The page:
What has caused chaos and puzzlement in the Coco Palms trial is a failure of the one of the parties to understand proper legal procedure and a court’s jurisdiction. Land is unique and a right to possession often requires a quick legal method to determine possession of it.
A common example of summary possession is found in landlord and tenant cases. A renter stops paying on his/her lease. The landlord needs to secure summary possession. His remedy is to apply to the District Court, a court of limited jurisdiction, for the right of immediate possession. The landlord’s proof of the right to possession is the lease and non-payment of rent.
The issue of tittle to property can only be tried in the Circuit Courts of Hawaii. That is a much more involved legal process that could take years to secure a final resolution of who is the rightful owner.
Coco Palms filed an action in ejectment seeking immediate possession of the land in the District Court, a court whose jurisdiction is limited to determining the right of possession. It was incumbent on the defendants to immediately respond to this ejectment complaint and if they are asserting title, get the case transferred to the Circuit Court.
The result of this failure has been a confusing trial, with one side claiming an immediate right to possession and the defendants asserting title. Many times, during the proceedings Judge Michael Soong admonished the defendants that the only issue he has jurisdiction over is the right to possession.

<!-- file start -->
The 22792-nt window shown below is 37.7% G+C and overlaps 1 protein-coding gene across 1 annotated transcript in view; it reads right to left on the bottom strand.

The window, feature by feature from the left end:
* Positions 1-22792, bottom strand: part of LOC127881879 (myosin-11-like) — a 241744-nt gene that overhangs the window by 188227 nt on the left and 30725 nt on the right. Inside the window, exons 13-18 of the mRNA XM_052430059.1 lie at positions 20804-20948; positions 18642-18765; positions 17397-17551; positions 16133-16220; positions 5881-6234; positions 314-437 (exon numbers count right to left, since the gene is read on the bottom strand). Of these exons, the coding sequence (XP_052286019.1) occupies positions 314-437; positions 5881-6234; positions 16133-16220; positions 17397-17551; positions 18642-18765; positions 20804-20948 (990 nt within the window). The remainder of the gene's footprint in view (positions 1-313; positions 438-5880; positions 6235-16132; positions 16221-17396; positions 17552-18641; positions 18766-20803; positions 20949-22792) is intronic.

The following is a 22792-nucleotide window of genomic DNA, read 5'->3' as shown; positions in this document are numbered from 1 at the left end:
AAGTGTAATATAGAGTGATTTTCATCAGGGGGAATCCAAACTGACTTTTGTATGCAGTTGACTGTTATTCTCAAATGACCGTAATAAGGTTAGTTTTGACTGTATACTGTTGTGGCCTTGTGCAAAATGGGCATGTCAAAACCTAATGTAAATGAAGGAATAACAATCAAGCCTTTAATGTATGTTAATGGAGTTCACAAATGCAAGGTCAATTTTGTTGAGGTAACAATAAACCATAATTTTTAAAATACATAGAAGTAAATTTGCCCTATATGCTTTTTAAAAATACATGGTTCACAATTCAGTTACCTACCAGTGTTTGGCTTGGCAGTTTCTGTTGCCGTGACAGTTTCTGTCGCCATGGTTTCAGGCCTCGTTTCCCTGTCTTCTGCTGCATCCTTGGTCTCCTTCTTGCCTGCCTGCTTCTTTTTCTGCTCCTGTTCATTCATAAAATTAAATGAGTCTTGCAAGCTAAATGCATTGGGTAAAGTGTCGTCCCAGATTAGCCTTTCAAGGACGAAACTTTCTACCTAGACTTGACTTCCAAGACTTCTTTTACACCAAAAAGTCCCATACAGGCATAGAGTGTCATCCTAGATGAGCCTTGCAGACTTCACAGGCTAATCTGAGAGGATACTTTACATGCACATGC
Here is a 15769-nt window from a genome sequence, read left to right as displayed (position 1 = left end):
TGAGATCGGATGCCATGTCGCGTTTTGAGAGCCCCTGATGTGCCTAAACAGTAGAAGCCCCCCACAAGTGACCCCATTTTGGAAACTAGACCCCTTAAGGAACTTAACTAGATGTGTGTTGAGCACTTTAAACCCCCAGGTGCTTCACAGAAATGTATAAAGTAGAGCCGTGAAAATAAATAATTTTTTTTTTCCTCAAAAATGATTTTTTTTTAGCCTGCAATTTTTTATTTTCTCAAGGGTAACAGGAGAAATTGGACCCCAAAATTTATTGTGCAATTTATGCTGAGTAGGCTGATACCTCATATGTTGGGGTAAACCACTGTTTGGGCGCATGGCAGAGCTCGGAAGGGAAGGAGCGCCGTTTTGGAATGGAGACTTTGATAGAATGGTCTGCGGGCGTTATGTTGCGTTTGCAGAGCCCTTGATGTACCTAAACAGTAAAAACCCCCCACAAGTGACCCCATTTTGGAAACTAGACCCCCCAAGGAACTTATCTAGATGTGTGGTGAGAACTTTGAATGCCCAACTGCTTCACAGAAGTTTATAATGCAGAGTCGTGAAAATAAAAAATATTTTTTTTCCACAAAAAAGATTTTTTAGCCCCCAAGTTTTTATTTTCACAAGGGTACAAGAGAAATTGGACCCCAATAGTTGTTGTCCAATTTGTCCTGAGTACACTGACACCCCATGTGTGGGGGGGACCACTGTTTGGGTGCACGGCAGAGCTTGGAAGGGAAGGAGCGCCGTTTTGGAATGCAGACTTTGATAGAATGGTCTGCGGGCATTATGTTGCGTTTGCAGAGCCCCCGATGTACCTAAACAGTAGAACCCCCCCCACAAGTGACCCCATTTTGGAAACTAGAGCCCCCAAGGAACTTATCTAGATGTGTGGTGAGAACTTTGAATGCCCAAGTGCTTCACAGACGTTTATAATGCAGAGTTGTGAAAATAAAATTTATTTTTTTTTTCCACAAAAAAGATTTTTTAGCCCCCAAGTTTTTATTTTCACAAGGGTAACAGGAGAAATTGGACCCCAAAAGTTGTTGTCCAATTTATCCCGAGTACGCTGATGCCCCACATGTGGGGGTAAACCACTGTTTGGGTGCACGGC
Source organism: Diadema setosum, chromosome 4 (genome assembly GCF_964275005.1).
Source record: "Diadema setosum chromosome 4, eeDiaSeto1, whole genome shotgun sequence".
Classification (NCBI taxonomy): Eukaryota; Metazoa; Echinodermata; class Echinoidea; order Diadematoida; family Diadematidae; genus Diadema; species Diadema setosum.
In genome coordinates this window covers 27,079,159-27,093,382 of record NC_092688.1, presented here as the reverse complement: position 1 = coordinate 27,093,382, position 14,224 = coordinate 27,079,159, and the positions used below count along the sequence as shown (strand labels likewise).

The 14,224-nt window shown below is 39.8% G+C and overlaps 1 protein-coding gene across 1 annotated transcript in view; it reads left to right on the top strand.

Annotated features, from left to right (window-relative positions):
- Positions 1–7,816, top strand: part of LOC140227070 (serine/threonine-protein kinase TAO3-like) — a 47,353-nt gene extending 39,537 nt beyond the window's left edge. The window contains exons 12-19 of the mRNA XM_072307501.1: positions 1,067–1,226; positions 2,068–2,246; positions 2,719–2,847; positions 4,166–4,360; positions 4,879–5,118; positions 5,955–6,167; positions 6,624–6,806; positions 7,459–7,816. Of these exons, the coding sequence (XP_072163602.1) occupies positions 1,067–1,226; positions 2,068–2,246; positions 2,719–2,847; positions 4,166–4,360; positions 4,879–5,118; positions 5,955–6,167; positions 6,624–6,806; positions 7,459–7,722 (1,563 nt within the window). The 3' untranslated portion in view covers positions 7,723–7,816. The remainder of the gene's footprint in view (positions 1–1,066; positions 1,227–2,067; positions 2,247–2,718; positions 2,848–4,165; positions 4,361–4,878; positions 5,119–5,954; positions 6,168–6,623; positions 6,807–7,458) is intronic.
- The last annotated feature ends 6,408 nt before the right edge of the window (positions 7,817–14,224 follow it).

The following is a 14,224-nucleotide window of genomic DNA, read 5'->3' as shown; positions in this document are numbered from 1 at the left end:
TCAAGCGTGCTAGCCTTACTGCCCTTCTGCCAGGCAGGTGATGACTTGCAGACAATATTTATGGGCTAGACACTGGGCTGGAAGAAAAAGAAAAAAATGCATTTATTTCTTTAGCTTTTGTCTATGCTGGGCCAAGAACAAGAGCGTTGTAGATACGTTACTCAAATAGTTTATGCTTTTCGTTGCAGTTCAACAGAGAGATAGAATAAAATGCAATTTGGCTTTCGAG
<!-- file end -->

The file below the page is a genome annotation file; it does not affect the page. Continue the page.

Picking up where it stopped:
Judge Soong has been patient and fair throughout the trial. At one point during the proceedings on Dec. 29 he was challenged by Hepa as not being Hawaiian. That is irrelevant to the issue of his impartiality. For the record he is Hawaiian. Perhaps the lack of understanding of the limited issue in this case makes one side feel he is being unfair.
Our legal system works best for all of us if we follow proper procedures. There is a distrust of lawyers and even judges because of lack of understanding of this basic principle. I applaud Judge Soong for his impartiality and fairness in this case. He understands his limitations and is doing his best to conduct a proper trial.
I write this because the confusion in this matter has been caused by a failure of the defendants to get the case into the right court to try their claim of title. American justice may appear to be puzzling to native people but it is the best form of dispute resolution for all the people living here. Puzzles are created by ourselves and not the legal system.
William J. Fernandez is a retired lawyer and judge and lives in Kapaa.